On Monday China’s government approved the decision to ban all consumption and trading of wild animals, while the use of wild animals for scientific research, medicine and exhibition will be strictly controlled.
The National People’s Congress Standing Committee approved the ban on Monday in a bid to help ‘safeguard public health and ecological security,’ according to China Central Television (CCTV).
Andrew Cunningham of London’s Zoological Society said, ‘Live wild animal markets, such as the huge wet markets in China…are ideal places for zoonotic virus emergence to occur’ and a number of scientists agree that the coronavirus epidemic was caused by the consumption of a host animal.
‘There has been a growing concern among people over the consumption of wild animals and the hidden dangers it brings to public health security since the novel coronavirus disease (COVID-19) outbreak,’ said Zhang Tiewei, a spokesman for the top legislature’s Legislative Affairs Commission.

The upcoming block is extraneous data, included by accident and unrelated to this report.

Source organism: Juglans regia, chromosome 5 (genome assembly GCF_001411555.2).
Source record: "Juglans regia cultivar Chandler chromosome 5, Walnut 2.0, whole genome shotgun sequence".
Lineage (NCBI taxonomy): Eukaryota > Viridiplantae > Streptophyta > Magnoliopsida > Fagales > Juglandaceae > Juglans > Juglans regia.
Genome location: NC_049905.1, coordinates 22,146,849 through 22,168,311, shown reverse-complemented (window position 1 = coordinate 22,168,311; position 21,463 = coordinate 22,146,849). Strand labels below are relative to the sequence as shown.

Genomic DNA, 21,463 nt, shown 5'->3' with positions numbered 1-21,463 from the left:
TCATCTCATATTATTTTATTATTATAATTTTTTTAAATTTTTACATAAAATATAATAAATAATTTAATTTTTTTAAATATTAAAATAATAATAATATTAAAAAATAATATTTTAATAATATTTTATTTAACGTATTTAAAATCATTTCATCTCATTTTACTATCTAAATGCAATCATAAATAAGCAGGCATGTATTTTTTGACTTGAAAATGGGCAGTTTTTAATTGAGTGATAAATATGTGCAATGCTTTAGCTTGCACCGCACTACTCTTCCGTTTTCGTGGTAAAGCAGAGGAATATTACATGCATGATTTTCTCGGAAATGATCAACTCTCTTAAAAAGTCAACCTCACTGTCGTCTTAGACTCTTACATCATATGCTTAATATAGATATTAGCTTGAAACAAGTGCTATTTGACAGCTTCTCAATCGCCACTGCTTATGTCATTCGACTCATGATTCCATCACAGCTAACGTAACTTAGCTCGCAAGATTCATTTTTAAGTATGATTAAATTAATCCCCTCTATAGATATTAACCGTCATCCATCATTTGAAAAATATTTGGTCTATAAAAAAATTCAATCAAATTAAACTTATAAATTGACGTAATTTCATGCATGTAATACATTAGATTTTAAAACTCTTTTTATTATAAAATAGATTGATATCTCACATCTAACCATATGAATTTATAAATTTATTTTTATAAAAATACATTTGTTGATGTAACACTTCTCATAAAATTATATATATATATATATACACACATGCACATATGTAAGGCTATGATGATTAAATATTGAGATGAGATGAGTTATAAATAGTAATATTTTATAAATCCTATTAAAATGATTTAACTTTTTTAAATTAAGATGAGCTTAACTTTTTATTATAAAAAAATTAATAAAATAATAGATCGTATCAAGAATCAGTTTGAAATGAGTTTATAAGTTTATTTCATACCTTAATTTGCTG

Despite a lack of scientific evidence, there is still a widespread belief in China that consuming wild animal products such as rhino horn, tiger and lion bones and civets can cure diseases or improve sexual function.
According to EWN, ‘There already are laws in place against the wildlife trade, but conservationists say they are full of loopholes regarding many species, and that enforcement is episodic or just plain lax.’ There is hope that the new ban will be strictly enforced.
Chinese authorities initially suspended wild animal trade on 26 January in a temporary ban to help stop the spread of the virus, a move that was welcomed by conservationists and groups like The Endangered Wildlife Trust (EWT) and World Wildlife Fund (WWF). The complete ban of trade and consumption of exotic animal is expected to be lauded by these groups too.